In Italy, the Labour Tribunal of Turin in April 2018 rejected the claim by six Foodora couriers that they should be reclassified as employees with the argument that the workers are free to decide when to work and to disregard previously agreed shifts.

In contrast to that, in Spain, the labour inspectorate of the autonomous community of Valencia concluded in December 2017 that Deliveroo riders are employees and not self-employed as the platform claims. As a result, the platform was obliged to pay around €161,000 in unpaid social security contributions. As of spring 2018, this ruling was not final because the platform may still appeal the decision in court.

Employment rights and social protection of platform workers

The clarification of the employment status of platform workers is relevant as it influences the workers’ employment rights, including social protection.

As platform workers are generally considered self-employed, they are often covered by the social insurance systems of self-employed workers, which tend to be less favourable as regards coverage of different risks. Furthermore, while contributions for social protection of employees are shared between the employee and the employer, self-employed are responsible for the full contributions. Some national regimes set minimum eligibility thresholds that might be difficult to reach for platform workers who work on a part-time or occasional basis.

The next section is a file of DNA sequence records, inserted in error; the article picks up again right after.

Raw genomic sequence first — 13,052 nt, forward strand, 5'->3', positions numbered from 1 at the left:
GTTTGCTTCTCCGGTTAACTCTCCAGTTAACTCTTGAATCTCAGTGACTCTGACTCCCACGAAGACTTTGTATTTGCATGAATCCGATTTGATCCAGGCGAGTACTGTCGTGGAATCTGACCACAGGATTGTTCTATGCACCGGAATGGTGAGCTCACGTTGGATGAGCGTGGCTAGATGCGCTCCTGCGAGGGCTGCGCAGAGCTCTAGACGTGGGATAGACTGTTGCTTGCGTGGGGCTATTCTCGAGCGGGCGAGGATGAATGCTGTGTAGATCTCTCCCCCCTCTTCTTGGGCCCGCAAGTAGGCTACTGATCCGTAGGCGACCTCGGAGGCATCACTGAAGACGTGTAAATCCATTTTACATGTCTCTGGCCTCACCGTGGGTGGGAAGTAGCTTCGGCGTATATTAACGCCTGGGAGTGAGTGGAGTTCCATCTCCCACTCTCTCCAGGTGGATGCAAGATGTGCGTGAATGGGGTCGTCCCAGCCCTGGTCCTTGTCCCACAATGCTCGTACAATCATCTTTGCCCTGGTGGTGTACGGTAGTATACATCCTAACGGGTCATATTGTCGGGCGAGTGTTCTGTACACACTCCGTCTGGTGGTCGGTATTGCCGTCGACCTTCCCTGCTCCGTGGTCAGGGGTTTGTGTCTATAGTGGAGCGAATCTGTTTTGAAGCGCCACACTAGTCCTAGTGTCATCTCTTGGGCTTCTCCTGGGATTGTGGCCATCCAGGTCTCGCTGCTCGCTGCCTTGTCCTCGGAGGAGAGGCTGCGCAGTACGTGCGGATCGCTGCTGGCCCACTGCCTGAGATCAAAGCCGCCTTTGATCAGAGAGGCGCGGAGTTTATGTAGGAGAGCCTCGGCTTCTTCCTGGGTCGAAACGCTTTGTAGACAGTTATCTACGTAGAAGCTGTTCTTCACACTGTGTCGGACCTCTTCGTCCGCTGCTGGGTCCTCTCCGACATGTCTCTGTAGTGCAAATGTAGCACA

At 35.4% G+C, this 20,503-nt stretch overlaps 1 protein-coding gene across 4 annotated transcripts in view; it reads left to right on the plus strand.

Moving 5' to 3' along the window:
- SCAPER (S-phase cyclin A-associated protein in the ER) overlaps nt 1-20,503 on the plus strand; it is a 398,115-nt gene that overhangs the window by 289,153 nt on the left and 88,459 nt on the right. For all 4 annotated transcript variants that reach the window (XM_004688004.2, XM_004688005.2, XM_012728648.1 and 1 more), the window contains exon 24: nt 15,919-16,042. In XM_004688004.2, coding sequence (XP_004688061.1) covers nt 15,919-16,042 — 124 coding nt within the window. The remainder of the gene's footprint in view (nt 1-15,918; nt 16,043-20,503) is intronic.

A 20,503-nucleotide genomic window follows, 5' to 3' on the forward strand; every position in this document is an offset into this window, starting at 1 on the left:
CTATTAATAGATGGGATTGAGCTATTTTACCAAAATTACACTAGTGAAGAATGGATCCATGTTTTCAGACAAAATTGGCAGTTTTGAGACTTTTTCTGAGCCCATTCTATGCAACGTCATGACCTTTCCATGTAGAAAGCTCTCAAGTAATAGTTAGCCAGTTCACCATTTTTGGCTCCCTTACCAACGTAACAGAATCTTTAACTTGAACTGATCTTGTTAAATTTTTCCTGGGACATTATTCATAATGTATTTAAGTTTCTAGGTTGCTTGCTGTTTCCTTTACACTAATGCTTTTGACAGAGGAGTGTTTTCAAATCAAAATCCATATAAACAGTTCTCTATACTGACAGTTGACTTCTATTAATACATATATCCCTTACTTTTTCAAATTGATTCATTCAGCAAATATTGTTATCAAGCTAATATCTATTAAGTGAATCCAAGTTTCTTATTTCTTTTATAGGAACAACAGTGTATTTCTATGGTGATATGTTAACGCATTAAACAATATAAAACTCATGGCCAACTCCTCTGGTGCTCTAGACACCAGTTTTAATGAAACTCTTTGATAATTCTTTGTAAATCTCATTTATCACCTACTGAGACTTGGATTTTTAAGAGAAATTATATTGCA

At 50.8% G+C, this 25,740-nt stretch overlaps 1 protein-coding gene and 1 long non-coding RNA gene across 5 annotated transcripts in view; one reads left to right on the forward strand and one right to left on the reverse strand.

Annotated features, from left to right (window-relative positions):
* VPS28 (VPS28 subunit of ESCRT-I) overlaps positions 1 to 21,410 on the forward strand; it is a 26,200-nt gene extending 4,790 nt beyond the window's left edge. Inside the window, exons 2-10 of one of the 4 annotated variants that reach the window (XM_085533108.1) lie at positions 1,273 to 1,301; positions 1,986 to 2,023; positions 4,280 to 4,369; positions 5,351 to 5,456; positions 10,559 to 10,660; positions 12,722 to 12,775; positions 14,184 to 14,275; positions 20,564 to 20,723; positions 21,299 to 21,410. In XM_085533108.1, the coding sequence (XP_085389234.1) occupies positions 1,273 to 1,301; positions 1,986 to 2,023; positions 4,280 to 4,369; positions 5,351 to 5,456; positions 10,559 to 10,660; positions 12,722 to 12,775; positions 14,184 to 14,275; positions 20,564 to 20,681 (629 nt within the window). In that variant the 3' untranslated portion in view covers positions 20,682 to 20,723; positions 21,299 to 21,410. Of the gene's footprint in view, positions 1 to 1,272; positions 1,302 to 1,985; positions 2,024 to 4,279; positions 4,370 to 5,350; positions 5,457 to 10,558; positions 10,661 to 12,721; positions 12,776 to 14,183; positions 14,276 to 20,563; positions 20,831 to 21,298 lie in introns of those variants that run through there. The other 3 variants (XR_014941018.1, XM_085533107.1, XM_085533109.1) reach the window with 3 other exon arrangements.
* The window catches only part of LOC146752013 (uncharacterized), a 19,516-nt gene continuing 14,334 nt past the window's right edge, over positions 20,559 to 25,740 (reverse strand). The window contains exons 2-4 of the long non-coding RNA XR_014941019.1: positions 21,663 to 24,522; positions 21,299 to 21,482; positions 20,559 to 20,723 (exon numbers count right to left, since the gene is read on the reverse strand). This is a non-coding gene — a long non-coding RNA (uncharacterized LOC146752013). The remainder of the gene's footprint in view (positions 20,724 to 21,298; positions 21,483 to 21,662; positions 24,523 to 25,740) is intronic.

As a result, a large share of platform workers is not covered by unemployment insurance as this social protection strand is often not accessible to self-employed, and also other strands of social protection might not be secured on the basis of their platform work. For example, social protection under the French ‘auto-entrepreneur’ scheme – a sub-category of self-employment that is often applied in platform work - means that healthcare cash benefits and retirement pensions are much less favourable than in the general scheme applicable to employees, and workers are not insured for accidents at work or occupational diseases. However, a 2016 regulation stipulates that platform workers can join a social insurance scheme for accidents at work and occupational diseases funded by the platforms.

Similarly, the consideration of platform workers as self-employed results in a situation in which employment and labour protection regulations may not apply. An example is working time regulation, with the potential consequence of unpredictable working time schedules, long and unsocial working hours or the absence of breaks.

Other issues regarding platform workers’ employment rights, like occupational health and safety, have not gained much attention in public and policy debate. Accordingly, no specific provisions for platform workers are in place across Europe. Also, health and safety provisions are normally tied to employment status, and often apply only to employees. This refers to the provision of insurance, but also employees’ rights to receive, and employers’ obligation to provide, relevant information and preventive measures.

Some platforms have started to offer this insurance to workers, but these platforms are an exception to the norm.